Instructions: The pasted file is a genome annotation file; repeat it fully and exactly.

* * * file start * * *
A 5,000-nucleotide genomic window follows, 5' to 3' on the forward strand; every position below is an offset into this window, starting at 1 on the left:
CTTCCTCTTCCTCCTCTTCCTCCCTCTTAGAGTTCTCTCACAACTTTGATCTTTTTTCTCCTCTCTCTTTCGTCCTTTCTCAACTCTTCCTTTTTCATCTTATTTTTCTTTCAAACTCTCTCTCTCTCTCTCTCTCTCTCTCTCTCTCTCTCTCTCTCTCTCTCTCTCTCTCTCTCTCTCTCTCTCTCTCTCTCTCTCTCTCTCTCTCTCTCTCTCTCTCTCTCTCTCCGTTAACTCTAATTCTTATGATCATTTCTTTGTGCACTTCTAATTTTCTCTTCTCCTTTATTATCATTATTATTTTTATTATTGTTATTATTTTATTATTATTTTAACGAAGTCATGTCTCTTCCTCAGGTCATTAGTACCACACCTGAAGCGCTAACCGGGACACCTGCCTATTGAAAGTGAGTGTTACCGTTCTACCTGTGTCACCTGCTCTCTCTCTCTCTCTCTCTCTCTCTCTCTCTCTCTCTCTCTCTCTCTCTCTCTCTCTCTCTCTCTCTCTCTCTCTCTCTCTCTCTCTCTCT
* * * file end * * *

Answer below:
A 5,000-nucleotide genomic window follows, 5' to 3' on the forward strand; every position below is an offset into this window, starting at 1 on the left:
CTTCCTCTTCCTCCTCTTCCTCCCTCTTAGAGTTCTCTCACAACTTTGATCTTTTTTCTCCTCTCTCTTTCGTCCTTTCTCAACTCTTCCTTTTTCATCTTATTTTTCTTTCAAACTCTCTCTCTCTCTCTCTCTCTCTCTCTCTCTCTCTCTCTCTCTCTCTCTCTCTCTCTCTCTCTCTCTCTCTCTCTCTCTCTCTCTCTCTCTCTCTCTCTCTCTCTCTCTCTCCGTTAACTCTAATTCTTATGATCATTTCTTTGTGCACTTCTAATTTTCTCTTCTCCTTTATTATCATTATTATTTTTATTATTGTTATTATTTTATTATTATTTTAACGAAGTCATGTCTCTTCCTCAGGTCATTAGTACCACACCTGAAGCGCTAACCGGGACACCTGCCTATTGAAAGTGAGTGTTACCGTTCTACCTGTGTCACCTGCTCTCTCTCTCTCTCTCTCTCTCTCTCTCTCTCTCTCTCTCTCTCTCTCTCTCTCTCTCTCTCTCTCTCTCTCTCTCTCTCTCTCTCTCTCT